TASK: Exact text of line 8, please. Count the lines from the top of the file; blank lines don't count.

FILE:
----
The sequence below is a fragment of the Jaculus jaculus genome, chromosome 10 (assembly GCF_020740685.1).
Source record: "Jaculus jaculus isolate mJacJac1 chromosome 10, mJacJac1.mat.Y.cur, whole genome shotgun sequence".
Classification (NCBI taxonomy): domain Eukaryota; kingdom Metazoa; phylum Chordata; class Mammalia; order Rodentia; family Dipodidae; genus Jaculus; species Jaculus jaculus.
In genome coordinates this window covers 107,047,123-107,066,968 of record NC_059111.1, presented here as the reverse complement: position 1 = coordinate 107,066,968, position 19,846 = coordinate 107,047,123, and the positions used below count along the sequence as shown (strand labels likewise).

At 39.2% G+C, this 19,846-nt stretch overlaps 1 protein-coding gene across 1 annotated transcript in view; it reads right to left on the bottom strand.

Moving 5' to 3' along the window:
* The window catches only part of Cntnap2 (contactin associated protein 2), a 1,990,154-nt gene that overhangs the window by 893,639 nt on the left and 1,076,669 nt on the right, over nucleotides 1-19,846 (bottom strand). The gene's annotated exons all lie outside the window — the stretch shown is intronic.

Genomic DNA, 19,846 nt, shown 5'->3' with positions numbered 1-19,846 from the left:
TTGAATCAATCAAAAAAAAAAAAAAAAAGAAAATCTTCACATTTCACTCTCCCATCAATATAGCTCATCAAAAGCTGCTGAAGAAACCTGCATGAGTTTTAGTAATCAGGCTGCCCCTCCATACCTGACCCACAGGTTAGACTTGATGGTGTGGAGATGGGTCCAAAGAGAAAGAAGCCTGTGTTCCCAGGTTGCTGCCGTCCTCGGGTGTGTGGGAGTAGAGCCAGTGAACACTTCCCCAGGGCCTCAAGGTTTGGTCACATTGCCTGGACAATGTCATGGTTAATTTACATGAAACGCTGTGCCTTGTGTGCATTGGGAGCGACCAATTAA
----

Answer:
Genomic DNA, 19,846 nt, shown 5'->3' with positions numbered 1-19,846 from the left: